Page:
The Rev. Charles Southall III, pastor of the First Emanuel Baptist Church in New Orleans and Baton Rouge, has been federally charged with one count of money laundering for allegedly improperly transferring $100,000 to a personal investment account. Rather than an indictment, the charges were handed down in a bill of information — which typically indicates that the defendant will be cooperating with federal authorities — by the U.S. Attorney’s Office in New Orleans late last week.
The charging document provides few details on the source of the money, but it alleges charges that the transfer occurred on or about March 13, 2022, in the early days of the pandemic, and that the funds were acquired through wire fraud. According to the bill, Southall will forfeit a 2017 Mercedes-Benz and $100,000 from an investment account.
Along with his duties at First Emanuel, Southall is a businessman who has been involved in various real estate enterprises around the city. He was also a frequent customer at First NBC Bank, which was shuttered by regulators and declared bankruptcy in 2017. The failure cost the Federal Deposit Insurance Corp. almost $1 billion. In 2020, several First NBC executives, including former CEO Ashton Ryan, were indicted for alleged bank fraud.
The indictment charges that Ryan, along with other executives, provided false information to obtain First NBC loans for certain troubled borrowers. It’s not clear if Southall’s charges, or any agreements he has made with federal prosecutors, are related to the Ryan trial, which is currently scheduled to begin early next year. But federal prosecutors have indicated that Southall’s business relationships with the bank will be part of their case.
A 2021 court filing alleges that Ryan improperly funneled hundreds of thousands of First NBC dollars to a person identified as “Borrower L.” Though the document doesn’t identify Borrower L by name, it says he was a “reverend” who was a partner with Ryan and others in a real estate business, called Universal Pro-Vision, which owned a building on Oretha Castle Haley Boulevard. It goes on to say that Borrower L operated a mortuary business in that building.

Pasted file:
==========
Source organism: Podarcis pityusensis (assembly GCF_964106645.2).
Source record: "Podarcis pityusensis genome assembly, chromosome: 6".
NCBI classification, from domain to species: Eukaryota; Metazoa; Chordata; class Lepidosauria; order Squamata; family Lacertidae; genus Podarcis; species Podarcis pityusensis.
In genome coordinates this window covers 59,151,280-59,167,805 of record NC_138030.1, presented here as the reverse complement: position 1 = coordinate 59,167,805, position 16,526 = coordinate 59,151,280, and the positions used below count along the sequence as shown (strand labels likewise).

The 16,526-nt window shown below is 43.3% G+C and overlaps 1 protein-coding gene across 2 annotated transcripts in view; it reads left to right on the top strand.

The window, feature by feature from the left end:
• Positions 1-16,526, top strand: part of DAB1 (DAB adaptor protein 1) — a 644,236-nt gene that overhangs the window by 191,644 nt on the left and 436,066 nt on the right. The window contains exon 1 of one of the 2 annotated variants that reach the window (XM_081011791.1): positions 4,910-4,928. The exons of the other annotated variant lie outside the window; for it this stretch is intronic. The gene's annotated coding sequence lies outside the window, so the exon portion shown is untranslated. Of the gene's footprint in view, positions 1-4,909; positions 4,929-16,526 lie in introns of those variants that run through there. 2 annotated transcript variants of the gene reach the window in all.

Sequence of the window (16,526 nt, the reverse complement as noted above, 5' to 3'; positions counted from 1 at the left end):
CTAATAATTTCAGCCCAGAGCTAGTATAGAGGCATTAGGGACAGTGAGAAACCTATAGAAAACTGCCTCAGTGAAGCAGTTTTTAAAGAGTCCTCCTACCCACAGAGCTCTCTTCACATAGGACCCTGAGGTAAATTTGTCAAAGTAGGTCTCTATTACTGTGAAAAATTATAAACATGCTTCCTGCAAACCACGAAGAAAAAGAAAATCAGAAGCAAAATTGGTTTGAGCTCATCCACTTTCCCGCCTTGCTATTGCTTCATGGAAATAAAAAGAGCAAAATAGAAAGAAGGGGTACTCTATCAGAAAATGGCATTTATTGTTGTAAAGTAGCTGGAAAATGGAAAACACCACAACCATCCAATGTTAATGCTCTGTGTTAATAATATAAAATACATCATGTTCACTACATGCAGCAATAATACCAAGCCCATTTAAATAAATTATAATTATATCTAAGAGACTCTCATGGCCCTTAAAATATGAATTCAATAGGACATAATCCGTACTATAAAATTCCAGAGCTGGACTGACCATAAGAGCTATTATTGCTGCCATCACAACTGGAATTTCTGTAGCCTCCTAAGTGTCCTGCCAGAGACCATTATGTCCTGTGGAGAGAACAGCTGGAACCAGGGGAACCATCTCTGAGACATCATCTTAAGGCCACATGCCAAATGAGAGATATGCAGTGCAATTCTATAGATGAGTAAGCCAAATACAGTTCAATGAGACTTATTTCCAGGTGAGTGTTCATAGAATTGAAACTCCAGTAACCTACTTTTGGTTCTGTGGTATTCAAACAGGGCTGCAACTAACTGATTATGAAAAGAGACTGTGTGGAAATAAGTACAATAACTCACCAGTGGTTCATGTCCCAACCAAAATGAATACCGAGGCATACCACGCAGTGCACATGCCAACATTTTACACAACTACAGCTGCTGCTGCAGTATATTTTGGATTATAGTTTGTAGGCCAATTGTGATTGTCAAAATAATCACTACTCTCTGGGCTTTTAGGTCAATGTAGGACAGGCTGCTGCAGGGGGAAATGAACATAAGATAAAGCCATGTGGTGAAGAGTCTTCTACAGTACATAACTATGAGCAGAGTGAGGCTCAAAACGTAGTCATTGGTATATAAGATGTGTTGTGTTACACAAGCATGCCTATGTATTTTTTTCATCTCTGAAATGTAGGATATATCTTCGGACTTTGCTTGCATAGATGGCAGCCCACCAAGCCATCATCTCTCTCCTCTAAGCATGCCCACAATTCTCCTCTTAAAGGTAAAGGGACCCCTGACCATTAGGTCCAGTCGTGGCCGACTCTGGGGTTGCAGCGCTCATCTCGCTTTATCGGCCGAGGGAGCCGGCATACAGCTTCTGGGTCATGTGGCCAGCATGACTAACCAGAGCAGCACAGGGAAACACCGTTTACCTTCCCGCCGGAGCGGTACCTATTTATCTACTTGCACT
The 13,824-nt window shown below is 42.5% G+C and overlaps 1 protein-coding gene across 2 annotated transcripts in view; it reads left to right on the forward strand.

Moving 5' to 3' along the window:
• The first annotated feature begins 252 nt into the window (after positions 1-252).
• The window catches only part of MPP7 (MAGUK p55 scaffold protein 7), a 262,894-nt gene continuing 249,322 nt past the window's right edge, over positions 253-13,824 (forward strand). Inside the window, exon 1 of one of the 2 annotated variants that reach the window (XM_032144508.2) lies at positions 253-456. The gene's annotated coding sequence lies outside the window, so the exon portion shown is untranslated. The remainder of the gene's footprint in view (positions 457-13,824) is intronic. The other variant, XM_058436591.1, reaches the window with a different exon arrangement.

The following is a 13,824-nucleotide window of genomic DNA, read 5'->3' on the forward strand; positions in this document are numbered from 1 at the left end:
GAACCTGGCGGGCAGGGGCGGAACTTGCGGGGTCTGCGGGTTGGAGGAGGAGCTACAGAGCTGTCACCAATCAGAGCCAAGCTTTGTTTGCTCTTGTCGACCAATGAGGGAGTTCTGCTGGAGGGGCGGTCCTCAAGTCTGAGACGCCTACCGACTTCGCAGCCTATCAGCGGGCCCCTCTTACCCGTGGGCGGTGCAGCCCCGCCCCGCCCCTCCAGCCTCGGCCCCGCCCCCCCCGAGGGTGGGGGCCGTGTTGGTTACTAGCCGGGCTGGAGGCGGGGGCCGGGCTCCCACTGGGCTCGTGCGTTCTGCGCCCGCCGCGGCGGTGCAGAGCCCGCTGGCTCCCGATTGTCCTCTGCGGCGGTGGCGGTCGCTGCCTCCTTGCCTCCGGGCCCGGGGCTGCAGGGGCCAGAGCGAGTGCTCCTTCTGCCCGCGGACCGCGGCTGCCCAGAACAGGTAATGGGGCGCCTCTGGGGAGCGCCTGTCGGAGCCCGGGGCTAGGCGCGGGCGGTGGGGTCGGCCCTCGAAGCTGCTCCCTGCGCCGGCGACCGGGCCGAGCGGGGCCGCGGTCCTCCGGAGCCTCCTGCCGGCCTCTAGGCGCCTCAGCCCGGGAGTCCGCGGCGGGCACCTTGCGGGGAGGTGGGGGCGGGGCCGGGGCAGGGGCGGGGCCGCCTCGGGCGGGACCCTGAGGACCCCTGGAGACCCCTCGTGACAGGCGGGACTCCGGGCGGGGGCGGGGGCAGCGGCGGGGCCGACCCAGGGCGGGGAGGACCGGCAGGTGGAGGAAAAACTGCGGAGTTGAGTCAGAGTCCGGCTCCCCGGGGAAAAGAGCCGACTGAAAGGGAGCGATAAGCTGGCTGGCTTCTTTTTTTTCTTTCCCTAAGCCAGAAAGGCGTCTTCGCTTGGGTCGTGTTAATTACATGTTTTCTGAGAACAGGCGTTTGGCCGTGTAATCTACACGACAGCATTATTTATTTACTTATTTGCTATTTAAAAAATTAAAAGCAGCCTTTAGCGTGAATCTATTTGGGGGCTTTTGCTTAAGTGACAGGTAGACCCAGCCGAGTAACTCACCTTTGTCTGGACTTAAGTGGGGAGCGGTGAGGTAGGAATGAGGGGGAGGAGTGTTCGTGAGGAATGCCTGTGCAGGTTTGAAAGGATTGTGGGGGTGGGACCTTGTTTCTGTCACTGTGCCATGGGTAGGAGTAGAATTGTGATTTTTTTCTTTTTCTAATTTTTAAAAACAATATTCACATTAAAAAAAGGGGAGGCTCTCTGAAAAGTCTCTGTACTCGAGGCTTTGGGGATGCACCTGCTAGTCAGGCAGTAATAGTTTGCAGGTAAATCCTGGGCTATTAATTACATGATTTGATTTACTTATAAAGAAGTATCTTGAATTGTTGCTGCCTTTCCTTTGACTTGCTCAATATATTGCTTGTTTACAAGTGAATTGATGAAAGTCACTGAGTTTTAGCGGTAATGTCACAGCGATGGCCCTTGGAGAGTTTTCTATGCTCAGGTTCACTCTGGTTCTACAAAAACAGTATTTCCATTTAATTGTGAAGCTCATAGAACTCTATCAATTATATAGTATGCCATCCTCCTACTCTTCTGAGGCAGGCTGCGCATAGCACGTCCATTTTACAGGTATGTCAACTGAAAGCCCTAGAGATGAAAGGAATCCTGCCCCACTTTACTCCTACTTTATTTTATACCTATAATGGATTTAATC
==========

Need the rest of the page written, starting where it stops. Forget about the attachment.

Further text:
Business records from the Louisiana Secretary of State show that Southall was involved with Ryan in Universal Pro-Vision. Property records show that the company owned a building located at 2107 Oretha Castle Haley Blvd. Southall operated a mortuary, called Gaskin-Southall Mortuary, at that location.
Southall did not respond to a request for comment. Reached Monday morning, Southall’s lawyer Clarence Roby Jr. said any comment would be “premature.”
Harney Charter School
Southall is well-known as the pastor of First Emmanuel Baptist Church on the 1800 block of Carondelet in New Orleans. The brick church with bright red doors is about one mile from the former location of Edgar P. Harney Spirit of Excellence Academy, the charter elementary school where Southall served as board chair for several years before it was shuttered by the NOLA Public Schools district for academic and financial problems among other issues.
Ryan was also a member of the Harney board.
In 2018, The Lens found the school improperly withheld tens of thousands of dollars in employee retirement contributions for weeks or months and did not fully document credit card expenses. Additionally, the school’s bank statements had been sent to Southall’s church address and his home address in Baton Rouge was the one that Harney listed with the state agency that distributes per-pupil funding to schools.
Southall gave Lisa Royal, an employee at his church, a contract for $18,000 a year from the school to work as the board secretary. Typically, board secretaries are members of school boards and serve voluntarily.
In November of 2018, following a string of problems at the school, then-Superintendent Henderson Lewis Jr. called upon the charter’s board members to step down. They eventually agreed to hand over operations of the charter school to the district.
While it is not clear if Southall’s charge has anything to do with First NBC, it came just two days after another First NBC official and Ryan co-defendant agreed to plead guilty to conspiracy to defraud the bank.
Last week, William Burnell became the latest to plead guilty to conspiracy to defraud First NBC where he’d served as chief credit officer for 11 years.
Ryan and two other executives are scheduled to stand trial in January 2023. Ryan’s attorney did not immediately respond to a request for comment.